The World Conservation Strategy was published by the International Union for Conservation of Nature and Natural Resources (IUCN), United Nations Environment Programme (UNEP) and the World Wide Fund for Nature (WWF) in 1980. Its main objectives are:
(a) to maintain essential ecological processes and life support systems,
(b) to preserve genetic diversity, and
(c) to ensure the sustainable utilization of species and ecosystems.
It is said that the concept of ‘sustainable development’ first appeared in the WCS. This document stresses the importance of development within “the reality of resource limitation and the carrying capacities of ecosystems.” While the Brundtland report (1987), which proffers the famous definition of sustainable development, has a strong concentration on the satisfaction of human needs, the WCS is primarily concerned with ecological sustainability. Since the publication of the WCS, many countries have prepared national conservation strategies. Also the concept of conservation of genetic diversity influenced formulation of the Convention on Biological Diversity (1992).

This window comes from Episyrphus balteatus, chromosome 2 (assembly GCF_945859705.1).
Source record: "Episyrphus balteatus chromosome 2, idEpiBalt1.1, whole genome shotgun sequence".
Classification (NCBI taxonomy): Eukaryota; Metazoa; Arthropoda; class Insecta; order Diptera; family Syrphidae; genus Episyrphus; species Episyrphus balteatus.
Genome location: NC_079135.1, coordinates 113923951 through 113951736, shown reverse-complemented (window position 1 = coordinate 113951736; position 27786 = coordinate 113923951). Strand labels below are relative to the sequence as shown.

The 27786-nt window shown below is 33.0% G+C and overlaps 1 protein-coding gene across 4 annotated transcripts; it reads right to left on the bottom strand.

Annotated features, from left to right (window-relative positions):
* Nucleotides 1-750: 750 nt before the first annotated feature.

Among the priorities for national action that the WCS identifies are ‘improving the capacity to manage’ both in terms of ‘legislation and organisation’ and also ‘training and research’.
Timeline entry contributed by Ai Kaibu